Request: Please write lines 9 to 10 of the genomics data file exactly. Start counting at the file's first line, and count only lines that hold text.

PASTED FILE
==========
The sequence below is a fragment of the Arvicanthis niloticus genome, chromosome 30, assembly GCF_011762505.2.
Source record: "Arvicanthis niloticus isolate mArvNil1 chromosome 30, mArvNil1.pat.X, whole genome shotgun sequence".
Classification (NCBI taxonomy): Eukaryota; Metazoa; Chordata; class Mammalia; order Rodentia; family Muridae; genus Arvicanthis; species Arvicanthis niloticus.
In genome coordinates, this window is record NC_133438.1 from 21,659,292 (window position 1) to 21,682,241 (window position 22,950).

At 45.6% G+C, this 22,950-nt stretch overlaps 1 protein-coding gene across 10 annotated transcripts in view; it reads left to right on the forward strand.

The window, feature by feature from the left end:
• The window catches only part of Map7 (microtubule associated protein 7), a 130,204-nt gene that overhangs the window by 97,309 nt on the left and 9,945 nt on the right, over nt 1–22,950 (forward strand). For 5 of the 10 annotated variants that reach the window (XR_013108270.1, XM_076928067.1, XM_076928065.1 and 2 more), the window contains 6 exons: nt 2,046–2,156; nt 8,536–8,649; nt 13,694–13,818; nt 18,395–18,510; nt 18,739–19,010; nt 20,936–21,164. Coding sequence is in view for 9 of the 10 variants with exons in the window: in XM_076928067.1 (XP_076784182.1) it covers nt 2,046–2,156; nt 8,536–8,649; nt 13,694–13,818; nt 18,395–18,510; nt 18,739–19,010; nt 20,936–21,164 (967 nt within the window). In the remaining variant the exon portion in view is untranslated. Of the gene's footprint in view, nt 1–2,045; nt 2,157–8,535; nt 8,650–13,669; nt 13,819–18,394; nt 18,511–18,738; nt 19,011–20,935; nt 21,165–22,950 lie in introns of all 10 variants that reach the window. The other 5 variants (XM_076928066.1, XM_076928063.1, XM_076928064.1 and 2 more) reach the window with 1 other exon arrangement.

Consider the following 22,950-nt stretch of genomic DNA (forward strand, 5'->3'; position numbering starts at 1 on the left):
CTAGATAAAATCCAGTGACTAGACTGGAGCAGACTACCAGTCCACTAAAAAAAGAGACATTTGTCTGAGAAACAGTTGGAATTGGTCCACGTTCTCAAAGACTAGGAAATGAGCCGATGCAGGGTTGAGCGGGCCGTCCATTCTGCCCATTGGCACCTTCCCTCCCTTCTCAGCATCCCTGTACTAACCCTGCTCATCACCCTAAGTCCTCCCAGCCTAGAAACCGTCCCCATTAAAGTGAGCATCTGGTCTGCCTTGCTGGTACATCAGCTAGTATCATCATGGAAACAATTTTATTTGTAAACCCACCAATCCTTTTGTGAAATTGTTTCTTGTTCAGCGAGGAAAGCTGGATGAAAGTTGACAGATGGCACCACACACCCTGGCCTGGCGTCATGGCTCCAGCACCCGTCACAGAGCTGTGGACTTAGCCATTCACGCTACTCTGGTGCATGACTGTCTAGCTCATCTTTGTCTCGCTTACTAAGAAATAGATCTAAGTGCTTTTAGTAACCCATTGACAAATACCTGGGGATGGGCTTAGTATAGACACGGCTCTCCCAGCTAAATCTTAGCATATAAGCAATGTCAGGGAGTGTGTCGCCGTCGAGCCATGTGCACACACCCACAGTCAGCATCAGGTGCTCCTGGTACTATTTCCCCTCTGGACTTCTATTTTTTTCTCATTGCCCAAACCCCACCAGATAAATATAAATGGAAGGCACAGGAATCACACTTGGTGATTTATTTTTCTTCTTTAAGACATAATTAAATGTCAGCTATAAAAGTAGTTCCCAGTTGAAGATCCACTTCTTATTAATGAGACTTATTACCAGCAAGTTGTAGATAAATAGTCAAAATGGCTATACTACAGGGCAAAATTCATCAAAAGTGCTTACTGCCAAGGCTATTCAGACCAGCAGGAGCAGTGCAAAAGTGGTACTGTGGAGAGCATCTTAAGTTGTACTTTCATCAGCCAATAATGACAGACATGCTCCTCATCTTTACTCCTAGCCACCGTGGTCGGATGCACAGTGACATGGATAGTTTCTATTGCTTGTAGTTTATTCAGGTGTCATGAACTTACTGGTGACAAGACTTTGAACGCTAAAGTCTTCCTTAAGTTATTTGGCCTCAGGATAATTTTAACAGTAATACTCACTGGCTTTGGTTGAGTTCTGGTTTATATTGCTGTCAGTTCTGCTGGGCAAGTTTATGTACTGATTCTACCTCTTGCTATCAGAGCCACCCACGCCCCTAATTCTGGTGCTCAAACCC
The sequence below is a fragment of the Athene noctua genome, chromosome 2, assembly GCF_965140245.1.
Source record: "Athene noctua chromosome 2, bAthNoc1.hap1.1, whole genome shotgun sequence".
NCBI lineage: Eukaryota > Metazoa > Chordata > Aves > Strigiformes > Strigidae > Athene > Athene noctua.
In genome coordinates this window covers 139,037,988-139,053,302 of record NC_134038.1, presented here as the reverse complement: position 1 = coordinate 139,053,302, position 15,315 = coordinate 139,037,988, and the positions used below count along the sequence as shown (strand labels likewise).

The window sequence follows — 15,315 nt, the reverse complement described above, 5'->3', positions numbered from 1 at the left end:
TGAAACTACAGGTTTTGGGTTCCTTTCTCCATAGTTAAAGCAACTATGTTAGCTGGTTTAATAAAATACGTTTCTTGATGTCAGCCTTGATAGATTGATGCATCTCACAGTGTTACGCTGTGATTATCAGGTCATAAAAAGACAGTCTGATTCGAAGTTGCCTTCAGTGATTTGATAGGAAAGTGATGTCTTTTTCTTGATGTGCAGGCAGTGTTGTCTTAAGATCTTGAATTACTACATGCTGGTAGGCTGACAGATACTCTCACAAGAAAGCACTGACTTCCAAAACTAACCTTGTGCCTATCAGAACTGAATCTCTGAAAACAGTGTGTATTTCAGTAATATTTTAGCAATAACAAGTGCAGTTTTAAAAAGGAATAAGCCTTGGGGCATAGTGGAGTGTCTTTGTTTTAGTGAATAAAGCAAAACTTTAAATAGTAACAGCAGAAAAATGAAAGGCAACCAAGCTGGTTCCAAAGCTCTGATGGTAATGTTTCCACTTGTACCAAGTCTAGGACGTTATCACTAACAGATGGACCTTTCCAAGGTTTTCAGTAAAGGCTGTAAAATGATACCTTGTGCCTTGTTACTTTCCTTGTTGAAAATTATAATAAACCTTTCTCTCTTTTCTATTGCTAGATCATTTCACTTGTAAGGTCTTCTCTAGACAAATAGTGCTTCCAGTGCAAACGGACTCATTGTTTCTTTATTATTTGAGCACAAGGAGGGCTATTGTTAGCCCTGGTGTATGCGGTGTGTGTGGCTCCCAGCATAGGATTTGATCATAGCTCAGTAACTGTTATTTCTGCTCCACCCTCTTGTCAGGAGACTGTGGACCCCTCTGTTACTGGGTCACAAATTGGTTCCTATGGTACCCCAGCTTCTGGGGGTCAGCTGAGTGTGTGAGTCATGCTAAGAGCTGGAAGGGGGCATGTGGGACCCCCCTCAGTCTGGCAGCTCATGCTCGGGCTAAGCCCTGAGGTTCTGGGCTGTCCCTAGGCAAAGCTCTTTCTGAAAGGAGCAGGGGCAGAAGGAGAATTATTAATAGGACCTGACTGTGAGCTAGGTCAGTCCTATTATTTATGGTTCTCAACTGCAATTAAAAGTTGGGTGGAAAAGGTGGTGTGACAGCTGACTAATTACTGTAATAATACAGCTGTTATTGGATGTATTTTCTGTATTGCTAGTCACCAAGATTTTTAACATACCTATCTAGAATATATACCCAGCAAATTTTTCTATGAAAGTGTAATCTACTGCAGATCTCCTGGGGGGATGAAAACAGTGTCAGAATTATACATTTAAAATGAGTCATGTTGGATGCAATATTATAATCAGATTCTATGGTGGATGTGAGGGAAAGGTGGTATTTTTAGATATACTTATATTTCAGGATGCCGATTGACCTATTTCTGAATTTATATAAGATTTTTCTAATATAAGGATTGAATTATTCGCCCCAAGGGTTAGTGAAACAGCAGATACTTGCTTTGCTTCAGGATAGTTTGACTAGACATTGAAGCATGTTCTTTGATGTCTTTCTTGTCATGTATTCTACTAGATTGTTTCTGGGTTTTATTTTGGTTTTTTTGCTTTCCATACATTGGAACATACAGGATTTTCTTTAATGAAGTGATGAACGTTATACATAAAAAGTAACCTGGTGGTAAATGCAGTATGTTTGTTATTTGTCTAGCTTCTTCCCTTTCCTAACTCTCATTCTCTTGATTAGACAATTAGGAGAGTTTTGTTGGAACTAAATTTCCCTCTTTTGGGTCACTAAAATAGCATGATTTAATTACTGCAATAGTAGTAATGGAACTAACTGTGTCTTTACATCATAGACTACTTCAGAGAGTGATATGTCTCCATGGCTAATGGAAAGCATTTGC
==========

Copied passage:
CTAGATAAAATCCAGTGACTAGACTGGAGCAGACTACCAGTCCACTAAAAAAAGAGACATTTGTCTGAGAAACAGTTGGAATTGGTCCACGTTCTCAAAGACTAGGAAATGAGCCGATGCAGGGTTGAGCGGGCCGTCCATTCTGCCCATTGGCACCTTCCCTCCCTTCTCAGCATCCCTGTACTAACCCTGCTCATCACCCTAAGTCCTCCCAGCCTAGAAACCGTCCCCATTAAAGTGAGCATCTGGTCTGCCTTGCTGGTACATCAGCTAGTATCATCATGGAAACAATTTTATTTGTAAACCCACCAATCCTTTTGTGAAATTGTTTCTTGTTCAGCGAGGAAAGCTGGATGAAAGTTGACAGATGGCACCACACACCCTGGCCTGGCGTCATGGCTCCAGCACCCGTCACAGAGCTGTGGACTTAGCCATTCACGCTACTCTGGTGCATGACTGTCTAGCTCATCTTTGTCTCGCTTACTAAGAAATAGATCTAAGTGCTTTTAGTAACCCATTGACAAATACCTGGGGATGGGCTTAGTATAGACACGGCTCTCCCAGCTAAATCTTAGCATATAAGCAATGTCAGGGAGTGTGTCGCCGTCGAGCCATGTGCACACACCCACAGTCAGCATCAGGTGCTCCTGGTACTATTTCCCCTCTGGACTTCTATTTTTTTCTCATTGCCCAAACCCCACCAGATAAATATAAATGGAAGGCACAGGAATCACACTTGGTGATTTATTTTTCTTCTTTAAGACATAATTAAATGTCAGCTATAAAAGTAGTTCCCAGTTGAAGATCCACTTCTTATTAATGAGACTTATTACCAGCAAGTTGTAGATAAATAGTCAAAATGGCTATACTACAGGGCAAAATTCATCAAAAGTGCTTACTGCCAAGGCTATTCAGACCAGCAGGAGCAGTGCAAAAGTGGTACTGTGGAGAGCATCTTAAGTTGTACTTTCATCAGCCAATAATGACAGACATGCTCCTCATCTTTACTCCTAGCCACCGTGGTCGGATGCACAGTGACATGGATAGTTTCTATTGCTTGTAGTTTATTCAGGTGTCATGAACTTACTGGTGACAAGACTTTGAACGCTAAAGTCTTCCTTAAGTTATTTGGCCTCAGGATAATTTTAACAGTAATACTCACTGGCTTTGGTTGAGTTCTGGTTTATATTGCTGTCAGTTCTGCTGGGCAAGTTTATGTACTGATTCTACCTCTTGCTATCAGAGCCACCCACGCCCCTAATTCTGGTGCTCAAACCC
The sequence below is a fragment of the Athene noctua genome, chromosome 2, assembly GCF_965140245.1.